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## Why is the Hardy-Weinberg model useful?

Importance: The Hardy-Weinberg model **enables us to compare a population’s actual genetic structure over time** with the genetic structure we would expect if the population were in Hardy-Weinberg equilibrium (i.e., not evolving).

## What was the purpose of Hardy and Weinberg’s work?

Hardy Weinberg’s work shows that **the percentage of alleles in genepool will remain in equilibrium when there is no new mutation and evolutionary forces are not working**.

## How is the Hardy-Weinberg theorem used as a null hypothesis for evolution?

How Is The Hardy Weinberg Theorem Used As A Null Hypothesis For Evolution? In evolution, **the Hardy-Weinberg Equilibrium can be applied as a null hypothesis to discover statistically significant deviations from the Equilibrium**. Based on certain assumptions, Hardy-Weinberg can be called a null hypothesis for evolution.

## Why is the Hardy-Weinberg model useful quizlet?

Why is the Hardy-Weinberg principle useful? The Hardy-Weinberg principle represents **an ideal situation that seldom occurs in the natural world**. In unrestricted random mating, each individual in a population has an equal chance of mating with any individual of the opposite sex.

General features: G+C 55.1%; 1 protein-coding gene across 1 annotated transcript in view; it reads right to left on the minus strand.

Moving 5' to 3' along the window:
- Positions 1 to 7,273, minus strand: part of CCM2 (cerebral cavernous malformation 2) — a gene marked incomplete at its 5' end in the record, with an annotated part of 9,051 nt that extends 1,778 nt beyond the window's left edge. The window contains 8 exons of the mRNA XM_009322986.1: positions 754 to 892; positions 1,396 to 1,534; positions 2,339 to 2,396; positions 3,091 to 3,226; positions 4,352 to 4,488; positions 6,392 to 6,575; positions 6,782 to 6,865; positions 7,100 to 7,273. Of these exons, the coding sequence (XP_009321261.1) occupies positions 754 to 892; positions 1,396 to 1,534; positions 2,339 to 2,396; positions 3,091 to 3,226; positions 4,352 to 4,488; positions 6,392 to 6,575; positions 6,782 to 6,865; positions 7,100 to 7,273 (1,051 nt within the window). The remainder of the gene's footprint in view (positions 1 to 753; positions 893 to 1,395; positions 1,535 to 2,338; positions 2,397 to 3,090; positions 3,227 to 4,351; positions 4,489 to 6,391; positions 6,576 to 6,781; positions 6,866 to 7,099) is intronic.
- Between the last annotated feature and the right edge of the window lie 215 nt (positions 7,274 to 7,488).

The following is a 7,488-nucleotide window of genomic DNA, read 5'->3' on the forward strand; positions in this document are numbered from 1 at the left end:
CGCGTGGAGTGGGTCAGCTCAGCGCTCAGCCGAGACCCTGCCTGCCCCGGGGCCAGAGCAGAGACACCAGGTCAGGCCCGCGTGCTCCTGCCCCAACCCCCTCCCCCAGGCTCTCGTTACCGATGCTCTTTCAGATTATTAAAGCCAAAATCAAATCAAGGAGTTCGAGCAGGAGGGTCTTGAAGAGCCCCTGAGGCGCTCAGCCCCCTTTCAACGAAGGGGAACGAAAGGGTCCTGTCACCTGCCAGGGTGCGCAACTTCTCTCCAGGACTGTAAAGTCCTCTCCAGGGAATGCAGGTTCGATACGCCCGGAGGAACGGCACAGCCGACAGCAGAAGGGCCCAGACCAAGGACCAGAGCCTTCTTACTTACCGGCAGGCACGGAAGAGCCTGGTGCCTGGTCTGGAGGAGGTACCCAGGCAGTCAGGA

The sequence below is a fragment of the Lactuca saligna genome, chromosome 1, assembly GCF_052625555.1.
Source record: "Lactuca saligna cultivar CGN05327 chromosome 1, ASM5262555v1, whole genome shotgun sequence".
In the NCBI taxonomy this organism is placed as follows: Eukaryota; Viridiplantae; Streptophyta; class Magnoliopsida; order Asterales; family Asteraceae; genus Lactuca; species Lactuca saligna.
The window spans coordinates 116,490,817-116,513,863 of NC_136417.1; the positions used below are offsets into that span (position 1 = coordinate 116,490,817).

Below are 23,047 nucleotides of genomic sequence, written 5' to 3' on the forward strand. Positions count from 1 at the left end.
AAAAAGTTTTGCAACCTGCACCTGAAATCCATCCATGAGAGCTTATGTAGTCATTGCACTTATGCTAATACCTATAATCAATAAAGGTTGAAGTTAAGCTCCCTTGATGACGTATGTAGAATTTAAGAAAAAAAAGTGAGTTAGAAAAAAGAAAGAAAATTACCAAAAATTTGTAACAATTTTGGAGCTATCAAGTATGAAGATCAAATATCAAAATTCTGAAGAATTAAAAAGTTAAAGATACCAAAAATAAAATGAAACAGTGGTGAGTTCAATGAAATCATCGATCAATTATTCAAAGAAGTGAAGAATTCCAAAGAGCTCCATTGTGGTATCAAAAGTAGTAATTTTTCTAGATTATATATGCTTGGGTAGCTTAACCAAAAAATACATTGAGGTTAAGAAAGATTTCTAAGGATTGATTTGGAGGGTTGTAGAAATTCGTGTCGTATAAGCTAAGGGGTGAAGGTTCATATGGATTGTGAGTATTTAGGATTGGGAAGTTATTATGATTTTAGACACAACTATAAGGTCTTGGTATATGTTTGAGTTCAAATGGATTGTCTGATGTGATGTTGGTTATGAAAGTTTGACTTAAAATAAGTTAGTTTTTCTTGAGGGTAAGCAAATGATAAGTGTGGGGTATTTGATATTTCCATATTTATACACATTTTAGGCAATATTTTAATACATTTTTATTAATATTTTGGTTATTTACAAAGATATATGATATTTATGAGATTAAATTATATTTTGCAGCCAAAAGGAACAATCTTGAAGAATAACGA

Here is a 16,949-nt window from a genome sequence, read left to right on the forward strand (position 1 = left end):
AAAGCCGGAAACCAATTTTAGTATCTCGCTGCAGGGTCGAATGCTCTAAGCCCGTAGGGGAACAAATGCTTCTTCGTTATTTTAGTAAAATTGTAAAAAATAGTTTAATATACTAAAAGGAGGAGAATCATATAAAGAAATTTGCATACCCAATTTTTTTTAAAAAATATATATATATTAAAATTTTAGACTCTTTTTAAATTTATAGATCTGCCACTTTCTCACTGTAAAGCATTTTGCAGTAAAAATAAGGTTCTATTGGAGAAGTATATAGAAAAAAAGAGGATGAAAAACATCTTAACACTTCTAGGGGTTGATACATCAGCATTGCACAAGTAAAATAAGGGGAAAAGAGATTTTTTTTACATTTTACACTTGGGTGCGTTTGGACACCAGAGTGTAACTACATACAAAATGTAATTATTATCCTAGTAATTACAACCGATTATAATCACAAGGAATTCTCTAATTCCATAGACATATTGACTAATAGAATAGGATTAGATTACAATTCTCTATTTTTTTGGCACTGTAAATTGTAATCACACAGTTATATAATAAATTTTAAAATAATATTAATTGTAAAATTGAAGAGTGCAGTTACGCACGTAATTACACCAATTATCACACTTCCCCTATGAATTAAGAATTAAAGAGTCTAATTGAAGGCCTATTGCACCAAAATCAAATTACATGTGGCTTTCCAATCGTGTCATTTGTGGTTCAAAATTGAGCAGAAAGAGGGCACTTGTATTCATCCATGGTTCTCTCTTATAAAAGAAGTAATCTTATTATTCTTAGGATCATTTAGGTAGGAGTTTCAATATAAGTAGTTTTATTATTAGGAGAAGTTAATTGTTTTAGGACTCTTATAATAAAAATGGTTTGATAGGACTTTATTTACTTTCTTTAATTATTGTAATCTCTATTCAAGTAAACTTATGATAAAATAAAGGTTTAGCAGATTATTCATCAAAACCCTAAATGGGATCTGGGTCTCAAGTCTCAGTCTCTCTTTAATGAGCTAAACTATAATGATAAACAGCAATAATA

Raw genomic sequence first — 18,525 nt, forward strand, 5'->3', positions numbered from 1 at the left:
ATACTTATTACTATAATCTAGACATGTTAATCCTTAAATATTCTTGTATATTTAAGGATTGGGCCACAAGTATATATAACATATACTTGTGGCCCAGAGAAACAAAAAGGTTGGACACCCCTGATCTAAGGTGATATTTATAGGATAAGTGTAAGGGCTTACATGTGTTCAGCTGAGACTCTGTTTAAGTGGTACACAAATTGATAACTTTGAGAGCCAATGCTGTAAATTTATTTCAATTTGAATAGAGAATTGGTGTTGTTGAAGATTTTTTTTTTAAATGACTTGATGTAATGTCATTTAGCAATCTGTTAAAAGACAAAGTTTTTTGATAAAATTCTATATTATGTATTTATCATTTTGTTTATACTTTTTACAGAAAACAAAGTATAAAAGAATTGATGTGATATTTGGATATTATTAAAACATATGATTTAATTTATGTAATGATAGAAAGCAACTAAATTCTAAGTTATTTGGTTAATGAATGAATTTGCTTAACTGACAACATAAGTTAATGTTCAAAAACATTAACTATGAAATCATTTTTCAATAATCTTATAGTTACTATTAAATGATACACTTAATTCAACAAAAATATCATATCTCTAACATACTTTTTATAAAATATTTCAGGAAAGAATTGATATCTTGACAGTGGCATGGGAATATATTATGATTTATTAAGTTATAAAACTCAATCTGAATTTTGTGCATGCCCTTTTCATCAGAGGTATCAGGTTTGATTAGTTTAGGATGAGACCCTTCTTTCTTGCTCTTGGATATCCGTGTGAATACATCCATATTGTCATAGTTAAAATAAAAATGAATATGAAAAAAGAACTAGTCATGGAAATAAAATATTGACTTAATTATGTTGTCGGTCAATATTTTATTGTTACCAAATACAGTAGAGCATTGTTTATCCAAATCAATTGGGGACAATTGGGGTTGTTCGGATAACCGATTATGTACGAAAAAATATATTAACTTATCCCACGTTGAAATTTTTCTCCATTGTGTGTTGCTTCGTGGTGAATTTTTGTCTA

## What is the Hardy Weinberg equation and what do the elements represent?

The Hardy-Weinberg Equation

**p = the frequency of the dominant allele in a population**. q = the frequency of the recessive allele in a population. 2pq = the frequency of the heterozygous dominant genotype. p2 = the frequency of homozygous dominant genotype.

## What do the Hardy-Weinberg assumptions teach us about the mechanisms of evolution?

When a population is in Hardy-Weinberg equilibrium for a gene, it is not evolving, and allele frequencies will stay the same across generations. There are five basic Hardy-Weinberg assumptions: **no mutation, random mating, no gene flow, infinite population size, and no selection**.

## Why is Hardy-Weinberg equilibrium such a useful concept in population genetics and evolution?

The genetic variation of natural populations is constantly changing from genetic drift, mutation, migration, and natural and sexual selection. The Hardy-Weinberg principle **gives scientists a mathematical baseline of a non-evolving population to which they can compare evolving populations**.